Hillary Clinton's Hawkish Record
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Hillary Clinton's Hawkish Record
by Stephen Zunes
Sen. Hillary Rodham Clinton has already assumed front-runner status for the
Democratic Party nomination for president despite a foreign policy agenda that
closely parallels that of the Bush administration.
Since most of the public criticism of the former first lady has been based on
false and exaggerated charges from the right wing, often with a fair dose of
sexism, many Democrats have become defensive and reluctant to criticize her.
Some liberals end up believing conservative charges that she is on the left
wing of the Democratic Party when in reality her foreign policy positions are
far closer to Ronald Reagan than George McGovern.
For example, she opposes the international treaty to ban land mines. She voted
against the Feinstein-Leahy amendment last September restricting U.S. exports
of cluster bombs to countries that use them against civilian-populated areas.
She opposes restrictions on U.S. arms transfers and police training to governments
that engage in gross and systematic human rights abuses, such as Egypt,
Morocco, Saudi Arabia, Oman, Israel, Pakistan, Cameroon and Chad, to name only
a few. She insists upon continuing unconditional funding for the Iraq war and
has called for dramatic increases in Bush’s already bloated military budget.
She has challenged the credibility of Amnesty International and other human
rights groups that criticize policies of the United States and its allies.
Mrs. Clinton has been one of the Senate’s most outspoken critics of the United
Nations, even serving as the featured speaker at rallies outside U.N.
headquarters in July 2004 and last summer to denounce the world body. She voted
to authorize the U.S. invasion of Iraq despite its being a clear violation of the
U.N. Charter and in July 2004 falsely accused the United Nations of not taking
a stand against terrorism when it has opposed U.S. policy. She was one of the
most prominent critics of the International Court of Justice for its landmark
2004 advisory ruling that the Fourth Geneva Conventions on the Laws of War is
legally binding on all signatory nations. She condemned the United Nations’
judicial arm for challenging the legality of Israel’s separation barrier in the
occupied West Bank and sponsored a Senate resolution “urging no further action
by the United Nations to delay or prevent the construction of the security
Mrs. Clinton has shown little regard for the danger from proliferation of
nuclear weapons, not only opposing the enforcement of U.N. Security Council
resolutions challenging Pakistan, Israel and India’s nuclear weapons programs
but supporting the delivery of nuclear-capable missiles and jet fighters to
these countries. This past fall she voted to suspend important restrictions on
U.S. nuclear cooperation with countries that violate the Non-Proliferation
At the same time, she insists that the prospect of Iran’s developing nuclear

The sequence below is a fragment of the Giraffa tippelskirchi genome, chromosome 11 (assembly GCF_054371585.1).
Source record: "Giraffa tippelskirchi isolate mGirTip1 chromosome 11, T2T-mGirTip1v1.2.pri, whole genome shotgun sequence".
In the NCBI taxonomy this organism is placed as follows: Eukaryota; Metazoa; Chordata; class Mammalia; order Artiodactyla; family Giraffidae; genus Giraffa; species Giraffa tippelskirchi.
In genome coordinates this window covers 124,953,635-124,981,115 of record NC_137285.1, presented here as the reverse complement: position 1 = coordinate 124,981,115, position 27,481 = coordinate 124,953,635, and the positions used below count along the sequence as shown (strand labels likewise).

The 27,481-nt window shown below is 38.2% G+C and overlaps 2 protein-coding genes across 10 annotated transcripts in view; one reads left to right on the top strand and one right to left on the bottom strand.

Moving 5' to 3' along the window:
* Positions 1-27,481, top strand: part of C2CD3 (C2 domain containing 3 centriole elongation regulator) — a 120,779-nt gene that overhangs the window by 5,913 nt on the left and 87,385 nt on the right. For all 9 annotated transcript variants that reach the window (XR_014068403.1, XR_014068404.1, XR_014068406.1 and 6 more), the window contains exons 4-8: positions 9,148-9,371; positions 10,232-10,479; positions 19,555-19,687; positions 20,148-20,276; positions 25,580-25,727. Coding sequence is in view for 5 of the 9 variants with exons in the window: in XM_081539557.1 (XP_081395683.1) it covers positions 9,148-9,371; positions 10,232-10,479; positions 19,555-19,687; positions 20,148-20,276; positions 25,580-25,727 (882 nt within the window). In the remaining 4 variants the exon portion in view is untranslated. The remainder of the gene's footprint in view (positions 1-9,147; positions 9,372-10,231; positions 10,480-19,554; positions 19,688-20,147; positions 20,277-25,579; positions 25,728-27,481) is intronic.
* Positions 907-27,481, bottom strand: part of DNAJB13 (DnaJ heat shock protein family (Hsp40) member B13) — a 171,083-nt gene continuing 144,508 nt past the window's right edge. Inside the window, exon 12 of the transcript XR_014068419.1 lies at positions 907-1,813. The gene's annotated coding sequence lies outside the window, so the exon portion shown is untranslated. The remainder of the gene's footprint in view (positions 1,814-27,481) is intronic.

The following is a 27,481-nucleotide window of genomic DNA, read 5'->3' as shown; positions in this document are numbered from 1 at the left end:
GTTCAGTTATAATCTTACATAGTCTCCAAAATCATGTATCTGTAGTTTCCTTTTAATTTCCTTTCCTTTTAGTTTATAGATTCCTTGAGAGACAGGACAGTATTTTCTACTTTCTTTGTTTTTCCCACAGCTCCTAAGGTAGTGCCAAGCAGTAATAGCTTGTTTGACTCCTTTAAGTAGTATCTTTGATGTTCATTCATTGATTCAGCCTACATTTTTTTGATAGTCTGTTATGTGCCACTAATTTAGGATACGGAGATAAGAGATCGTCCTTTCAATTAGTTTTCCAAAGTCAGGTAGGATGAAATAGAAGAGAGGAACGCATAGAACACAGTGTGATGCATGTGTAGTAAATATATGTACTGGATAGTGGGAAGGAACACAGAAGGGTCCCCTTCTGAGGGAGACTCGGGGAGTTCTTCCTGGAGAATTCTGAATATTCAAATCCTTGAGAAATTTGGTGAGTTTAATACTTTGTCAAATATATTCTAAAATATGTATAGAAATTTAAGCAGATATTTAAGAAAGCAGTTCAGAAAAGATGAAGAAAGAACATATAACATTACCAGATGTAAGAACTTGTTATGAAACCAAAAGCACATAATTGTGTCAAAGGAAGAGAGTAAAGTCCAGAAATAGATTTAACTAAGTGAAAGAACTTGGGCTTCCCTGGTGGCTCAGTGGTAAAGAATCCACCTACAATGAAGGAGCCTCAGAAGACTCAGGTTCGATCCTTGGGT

weapons “must be unacceptable to the entire world,” since challenging the
nuclear monopoly of the United States and its allies in the region would
somehow “shake the foundation of global security to its very core.” Last year,
she accused the Bush administration of not taking the threat of a nuclear Iran
seriously enough, criticized the administration for allowing European nations
to take the lead in pursuing a diplomatic solution and insisted that the United
States should make it clear that military options were still being actively
Meanwhile, she insists that the United States should maintain the right to use
nuclear weapons against non-nuclear countries.
Mrs. Clinton was an outspoken supporter of Israel’s massive military assault on
the civilian infrastructure of Lebanon and the Gaza Strip last summer, which
took the lives of over 1,000 civilians. She justified it by claiming it would
“send a message to Hamas, Hezbollah, to the Syrians [and] to the Iranians”
because they opposed the United States and Israel’s commitment to “life and
There are questions regarding her integrity. Long after credible,
well-documented published reports by American and Israeli newspapers and
research institutes had refuted it, Sen. Clinton continued to cite a right-wing
group’s 1999 report claiming the Palestinian Authority was publishing
anti-Semitic textbooks. Like President Bush, she is more prone to believe
ideologically driven propaganda than independent investigative reporting or
Similarly, ignoring substantial evidence that Iraq had already rid itself of
its chemical and biological weapons and no longer had a nuclear program, Mrs.
Clinton justified her calls for a U.S. invasion of Iraq on the grounds that “if
left unchecked, Saddam Hussein will continue to increase his capacity to wage
biological and chemical warfare and will keep trying to develop nuclear
weapons.” Even after it was discovered that Iraq no longer had “weapons of mass
destruction,” Mrs. Clinton acknowledged last year that she would have voted to
authorize the invasion anyway.
Should Hillary Clinton become the Democratic presidential nominee, we can
expect to find little differences between her and her Republican rival. Except
for long shots Rep. Dennis Kucinich and former Sen. Mike Gravel, none of the
Democratic candidates have taken consistent positions supporting peace, human
rights and international law. But with the possible exception of Sen. Joe
Biden, Mrs. Clinton is the most hawkish Democrat in the presidential race.
Stephen Zunes is a professor of
politics at the University of San Francisco.
© 2007 National Catholic Reporter